Hail seeding is an annual event in places like Alberta and North Dakota, where the goal is keeping hail small enough that it doesn’t wreck cars. That seems to work. Still, we can’t conclusively say how well hail seeding works to protect Bordelais vineyards. After all, it’s impossible to say how much hail would have fallen sans intervention and, since hail patterns vary so dramatically and rapidly, we can’t just compare treated and untreated regions. Some experiments have gone woefully awry – a hail seeding program in Colorado in the 1970s saw as much as a 500% increase in hail fall – but that hasn’t stopped us from trying. The idea of being able to control something so frighteningly unpredictable as the weather is just too appealing.

Dripping silver iodide all over the countryside sounds dangerous, but it’s probably not. Even though silver iodide is toxic to humans and animals in high doses, multiple studies repeated in a variety of locations around the world have evinced that the amounts used in cloud seeding have essentially no environmental impact. Some environmental groups are still worried, especially regarding seeding over wildlife refuges harboring adorable mammals (the Australian pygmy possum, for example). The Bordelais seem less concerned about the silver iodide and more concerned about protecting their wine industry.

Hail is hearty

There are, naturally, alternatives. Europeans have tried to scare hail away with loud noises for centuries; the then-common practice of ringing church bells to mitigate hail fall was outlawed by the Parisian parliament in 1786 because so many bell ringers were struck by lightning in the line of duty. In a more contemporary manifestation, we have the hail cannon: a giant upwardly-facing cone that directs the force of an explosion toward the offending cloud. They’ve been around since the mid-1800s, fell out of favor when research suggested they didn’t work, and are now being sold again because… well, we all have control issues, right?

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Hail netting – which is exactly what you think it is: netting to shelter plants from hail – is relatively common in apple orchards, very common in vineyards in Argentina’s Mendoza region, and provides reliable if moderate protection. It’s still not likely to show up much in Bordeaux, though, because in addition to holding back hail, these nets shade the vines enough to slow ripening; a good thing in Mendoza, but not a good thing in Bordeaux.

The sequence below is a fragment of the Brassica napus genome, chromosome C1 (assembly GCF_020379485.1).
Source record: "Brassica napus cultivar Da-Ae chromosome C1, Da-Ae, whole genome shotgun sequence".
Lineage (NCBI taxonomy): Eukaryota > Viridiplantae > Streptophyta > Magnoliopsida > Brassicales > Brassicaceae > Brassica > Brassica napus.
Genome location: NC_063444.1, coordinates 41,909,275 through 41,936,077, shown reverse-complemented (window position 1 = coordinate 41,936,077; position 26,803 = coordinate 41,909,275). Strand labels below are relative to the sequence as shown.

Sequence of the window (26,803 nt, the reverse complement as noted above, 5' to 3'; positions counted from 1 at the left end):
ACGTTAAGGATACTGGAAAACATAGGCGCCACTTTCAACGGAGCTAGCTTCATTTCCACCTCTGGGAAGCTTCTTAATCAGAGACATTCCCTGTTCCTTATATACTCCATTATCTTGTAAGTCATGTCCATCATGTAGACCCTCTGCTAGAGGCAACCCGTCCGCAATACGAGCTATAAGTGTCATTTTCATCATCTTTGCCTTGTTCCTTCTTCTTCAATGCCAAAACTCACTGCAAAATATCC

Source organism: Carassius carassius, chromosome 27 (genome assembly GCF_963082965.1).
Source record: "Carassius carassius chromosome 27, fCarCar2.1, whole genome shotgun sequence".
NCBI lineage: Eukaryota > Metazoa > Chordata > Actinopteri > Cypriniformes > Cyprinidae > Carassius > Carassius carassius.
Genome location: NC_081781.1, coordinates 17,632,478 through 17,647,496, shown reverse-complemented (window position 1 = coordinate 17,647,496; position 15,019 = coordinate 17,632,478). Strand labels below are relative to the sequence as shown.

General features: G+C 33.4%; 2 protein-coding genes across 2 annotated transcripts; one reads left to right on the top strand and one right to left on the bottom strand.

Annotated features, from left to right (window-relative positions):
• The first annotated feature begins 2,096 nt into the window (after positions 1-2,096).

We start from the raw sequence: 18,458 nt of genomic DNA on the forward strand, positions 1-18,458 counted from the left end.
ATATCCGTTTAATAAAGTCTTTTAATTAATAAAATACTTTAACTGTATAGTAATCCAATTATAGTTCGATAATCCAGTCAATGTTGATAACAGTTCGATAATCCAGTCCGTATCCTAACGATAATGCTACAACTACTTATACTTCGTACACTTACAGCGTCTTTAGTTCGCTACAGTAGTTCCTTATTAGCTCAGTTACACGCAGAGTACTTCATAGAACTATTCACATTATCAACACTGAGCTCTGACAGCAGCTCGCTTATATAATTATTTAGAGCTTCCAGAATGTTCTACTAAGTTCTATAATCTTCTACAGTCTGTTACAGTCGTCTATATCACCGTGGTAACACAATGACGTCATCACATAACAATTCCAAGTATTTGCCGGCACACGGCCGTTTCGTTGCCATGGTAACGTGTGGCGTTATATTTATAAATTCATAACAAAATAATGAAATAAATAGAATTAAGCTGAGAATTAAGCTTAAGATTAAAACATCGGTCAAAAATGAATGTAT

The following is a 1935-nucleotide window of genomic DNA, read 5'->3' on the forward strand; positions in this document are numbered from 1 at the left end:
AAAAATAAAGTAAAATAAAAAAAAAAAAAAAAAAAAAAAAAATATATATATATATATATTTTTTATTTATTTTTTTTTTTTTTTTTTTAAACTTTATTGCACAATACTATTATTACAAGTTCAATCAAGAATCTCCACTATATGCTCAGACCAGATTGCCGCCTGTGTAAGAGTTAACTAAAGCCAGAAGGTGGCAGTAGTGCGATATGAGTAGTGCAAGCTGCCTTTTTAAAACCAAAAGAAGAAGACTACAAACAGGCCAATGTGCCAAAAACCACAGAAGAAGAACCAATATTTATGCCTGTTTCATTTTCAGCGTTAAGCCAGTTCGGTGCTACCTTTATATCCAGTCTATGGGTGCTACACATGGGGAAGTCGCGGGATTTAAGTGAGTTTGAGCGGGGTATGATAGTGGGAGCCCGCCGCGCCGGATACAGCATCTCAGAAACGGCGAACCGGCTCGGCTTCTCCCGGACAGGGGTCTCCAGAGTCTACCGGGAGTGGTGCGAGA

So, are the Bordelais stuck? Controlling the weather works about as well as trying to control any other large force of nature: middling to fair at best. Physically guarding vines from hail has impractical extra consequences. Picking the vineyards up and moving them to a less hail-prone area isn’t likely to happen any time soon. In the end, we (and they) may just have to acquiesce to the conclusion at which farmers, it seems, inevitably arrive. In the battle between man and nature, nature often wins.

[author] [author_image timthumb='on']http://palatepress.com/wp-content/uploads/2010/07/yoga-headshot-2010-thumb.jpg[/author_image] [author_info]Erika Szymanski was blessed with parents who taught her that wine was part of a good meal, who believed that well-behaved children belonged in tasting rooms with their parents, and who had way too many books. Averting a mid-life crisis in advance, she recently returned to her native Pacific Northwest to study for a PhD in microbial enology at Washington State University. Her goal, apart from someday having goats, is melding a winery job to research on how to improve the success rate of spontaneous ferments. When tending her Brettanomyces leaves enough time, her blog Wine-o-scope keeps notes on why being a wine geek is fun.[/author_info] [/author]

About The Author

Science Writer

Erika Szymanski studies wine science dissemination at the Centre for Science Communication at the University of Otago in Dunedin, New Zealand. She holds Masters degrees in both microbiology and English rhetoric and composition and wants, someday, to help improve the structures through which scientists communicate with each other, industry, and the world. Erika was named 2012 Louis Roederer Emerging Wine Writer of the Year for her work on Palate Press.